Posted 29 January 2016
The documentary is about a South African con artist, by the name of Brad Bilton, “who trawls Facebook to scam vulnerable women out of thousands. Responding to posts on Traffic News and hijacking alert groups, he claims to be able to find stolen cars for a fee. Desperate victims pay, then realise too late that they’ve been conned”.
At approximately 5.25 minutes into the program, the presenter states: “Victims describe him as intelligent, persuasive, and charming, typical traits it would seem of a con artist”.
Professor Anni Hesselink, a criminologist in the Department of Criminology & Security Science, UNISA, says: “Such a person would be very, very confident, a pathological liar. A very inflated self-esteem. Opportunistic. Ambitious”. Professor Hesselink said a scamster often pretends to have the solution to a victims problems. He then uses this power to install a sense of security and trust in them. “It is a person who is so narcissistic and so self-centred, a person that is extremely sociable, yet very anti-social with no social conscience. It is a person that is just self-centred”.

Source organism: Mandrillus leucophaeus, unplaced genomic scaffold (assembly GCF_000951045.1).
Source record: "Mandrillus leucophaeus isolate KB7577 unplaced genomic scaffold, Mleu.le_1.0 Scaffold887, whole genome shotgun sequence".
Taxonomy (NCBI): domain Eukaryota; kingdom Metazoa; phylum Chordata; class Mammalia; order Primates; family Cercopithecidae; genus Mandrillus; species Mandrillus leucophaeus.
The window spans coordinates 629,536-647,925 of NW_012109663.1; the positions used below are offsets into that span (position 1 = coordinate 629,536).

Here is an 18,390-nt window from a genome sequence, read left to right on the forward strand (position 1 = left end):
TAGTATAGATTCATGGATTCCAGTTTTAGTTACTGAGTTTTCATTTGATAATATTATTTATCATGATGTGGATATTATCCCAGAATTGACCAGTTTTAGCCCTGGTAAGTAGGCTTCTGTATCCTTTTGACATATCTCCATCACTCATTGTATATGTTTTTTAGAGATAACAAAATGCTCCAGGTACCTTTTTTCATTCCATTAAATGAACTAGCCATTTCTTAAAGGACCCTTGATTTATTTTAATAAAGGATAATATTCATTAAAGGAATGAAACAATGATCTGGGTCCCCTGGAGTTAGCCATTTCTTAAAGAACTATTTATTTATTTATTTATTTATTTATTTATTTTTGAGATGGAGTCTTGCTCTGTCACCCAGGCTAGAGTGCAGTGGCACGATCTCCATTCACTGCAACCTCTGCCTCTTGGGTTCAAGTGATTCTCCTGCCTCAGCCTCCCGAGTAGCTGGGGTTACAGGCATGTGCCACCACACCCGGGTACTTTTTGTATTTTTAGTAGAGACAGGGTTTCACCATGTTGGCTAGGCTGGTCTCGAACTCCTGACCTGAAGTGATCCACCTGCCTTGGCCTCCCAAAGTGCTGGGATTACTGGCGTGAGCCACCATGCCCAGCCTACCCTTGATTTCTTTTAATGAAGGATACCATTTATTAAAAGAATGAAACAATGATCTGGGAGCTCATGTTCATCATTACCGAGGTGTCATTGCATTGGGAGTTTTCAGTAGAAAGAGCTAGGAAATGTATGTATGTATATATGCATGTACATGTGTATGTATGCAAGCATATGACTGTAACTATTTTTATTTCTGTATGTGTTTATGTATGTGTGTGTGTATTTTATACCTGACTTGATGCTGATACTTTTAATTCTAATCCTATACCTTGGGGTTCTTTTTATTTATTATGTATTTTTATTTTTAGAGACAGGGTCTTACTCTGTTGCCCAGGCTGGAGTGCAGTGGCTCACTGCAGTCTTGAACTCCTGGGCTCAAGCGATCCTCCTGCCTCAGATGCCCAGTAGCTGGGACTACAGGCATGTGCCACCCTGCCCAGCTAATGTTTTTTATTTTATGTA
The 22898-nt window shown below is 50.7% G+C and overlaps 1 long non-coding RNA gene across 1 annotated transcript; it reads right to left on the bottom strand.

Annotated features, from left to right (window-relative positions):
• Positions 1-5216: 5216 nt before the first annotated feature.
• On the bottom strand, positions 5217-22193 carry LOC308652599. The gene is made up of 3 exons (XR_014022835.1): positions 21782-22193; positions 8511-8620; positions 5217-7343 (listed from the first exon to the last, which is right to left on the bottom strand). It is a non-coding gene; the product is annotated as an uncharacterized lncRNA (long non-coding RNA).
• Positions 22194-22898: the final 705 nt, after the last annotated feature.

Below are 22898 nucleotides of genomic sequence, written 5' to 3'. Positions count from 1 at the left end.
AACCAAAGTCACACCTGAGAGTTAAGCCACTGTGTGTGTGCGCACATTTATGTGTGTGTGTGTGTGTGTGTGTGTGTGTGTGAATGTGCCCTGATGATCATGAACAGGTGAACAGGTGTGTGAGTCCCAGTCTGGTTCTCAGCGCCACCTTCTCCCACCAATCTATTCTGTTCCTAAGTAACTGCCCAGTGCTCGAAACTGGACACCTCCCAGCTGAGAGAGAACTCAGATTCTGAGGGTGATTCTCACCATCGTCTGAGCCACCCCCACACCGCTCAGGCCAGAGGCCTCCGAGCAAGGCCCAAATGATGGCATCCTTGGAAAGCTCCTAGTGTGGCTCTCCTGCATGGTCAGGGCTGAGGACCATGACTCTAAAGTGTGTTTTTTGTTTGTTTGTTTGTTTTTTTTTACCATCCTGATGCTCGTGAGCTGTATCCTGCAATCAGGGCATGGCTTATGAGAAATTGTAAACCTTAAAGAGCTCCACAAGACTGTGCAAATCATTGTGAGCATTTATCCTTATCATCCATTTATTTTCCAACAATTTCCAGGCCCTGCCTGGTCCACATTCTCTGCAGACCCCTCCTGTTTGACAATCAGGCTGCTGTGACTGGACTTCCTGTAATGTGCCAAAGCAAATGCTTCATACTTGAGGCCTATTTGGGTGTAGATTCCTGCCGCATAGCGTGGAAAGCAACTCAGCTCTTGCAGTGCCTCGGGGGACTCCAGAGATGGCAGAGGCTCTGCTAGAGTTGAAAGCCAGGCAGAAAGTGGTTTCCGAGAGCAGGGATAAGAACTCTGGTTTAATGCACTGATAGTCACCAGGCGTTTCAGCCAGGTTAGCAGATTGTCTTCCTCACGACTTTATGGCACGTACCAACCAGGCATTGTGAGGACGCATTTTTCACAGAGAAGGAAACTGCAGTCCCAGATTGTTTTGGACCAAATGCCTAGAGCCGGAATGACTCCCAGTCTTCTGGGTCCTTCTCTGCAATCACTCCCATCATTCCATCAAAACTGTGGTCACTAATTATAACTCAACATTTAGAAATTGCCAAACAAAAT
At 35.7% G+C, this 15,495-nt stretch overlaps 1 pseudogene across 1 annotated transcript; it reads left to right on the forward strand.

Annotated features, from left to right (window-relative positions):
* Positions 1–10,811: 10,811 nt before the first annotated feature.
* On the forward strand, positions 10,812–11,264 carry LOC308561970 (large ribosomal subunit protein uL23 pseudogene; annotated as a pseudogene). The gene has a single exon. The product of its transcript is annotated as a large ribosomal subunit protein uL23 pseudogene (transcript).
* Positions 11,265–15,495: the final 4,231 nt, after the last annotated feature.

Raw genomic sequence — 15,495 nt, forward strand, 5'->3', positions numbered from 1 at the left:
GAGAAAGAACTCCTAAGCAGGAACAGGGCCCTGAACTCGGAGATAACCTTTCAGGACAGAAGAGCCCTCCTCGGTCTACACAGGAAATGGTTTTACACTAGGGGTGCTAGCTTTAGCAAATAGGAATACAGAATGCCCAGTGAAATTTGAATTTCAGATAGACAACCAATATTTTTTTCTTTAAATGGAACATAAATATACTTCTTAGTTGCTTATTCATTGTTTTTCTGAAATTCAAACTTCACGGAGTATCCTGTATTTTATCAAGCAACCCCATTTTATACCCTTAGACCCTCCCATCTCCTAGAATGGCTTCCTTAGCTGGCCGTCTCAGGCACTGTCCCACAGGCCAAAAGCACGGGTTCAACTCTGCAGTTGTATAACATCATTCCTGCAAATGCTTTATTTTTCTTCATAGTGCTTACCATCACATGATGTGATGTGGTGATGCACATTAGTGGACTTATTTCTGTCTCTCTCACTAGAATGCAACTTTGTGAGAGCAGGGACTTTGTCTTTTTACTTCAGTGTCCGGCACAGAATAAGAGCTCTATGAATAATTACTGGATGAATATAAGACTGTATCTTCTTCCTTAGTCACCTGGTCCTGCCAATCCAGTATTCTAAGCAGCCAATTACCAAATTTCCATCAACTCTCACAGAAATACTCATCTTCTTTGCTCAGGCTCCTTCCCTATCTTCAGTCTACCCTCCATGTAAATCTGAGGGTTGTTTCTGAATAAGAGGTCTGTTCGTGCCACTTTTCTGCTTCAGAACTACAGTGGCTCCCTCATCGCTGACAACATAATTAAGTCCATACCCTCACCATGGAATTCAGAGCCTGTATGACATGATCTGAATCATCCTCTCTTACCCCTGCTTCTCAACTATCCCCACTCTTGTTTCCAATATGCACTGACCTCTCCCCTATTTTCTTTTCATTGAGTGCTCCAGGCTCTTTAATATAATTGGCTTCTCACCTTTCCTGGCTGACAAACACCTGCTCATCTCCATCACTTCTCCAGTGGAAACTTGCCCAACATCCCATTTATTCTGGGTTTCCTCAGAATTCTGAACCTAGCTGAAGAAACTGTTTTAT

This is certainly how we consider descriptions of snake-oil salesmen of the past! And it may be a fair assessment of some present-day sellers of CAM products. Of course today there may be just as many “snake-oil saleswomen”.
Snake oil is an expression that originally referred to fraudulent health products or unproven medicine but has come to refer to any product with questionable or unverifiable quality or benefit. By extension, a snake oil salesman is someone who knowingly sells fraudulent goods or who is themselves a fraud, quack, or charlatan.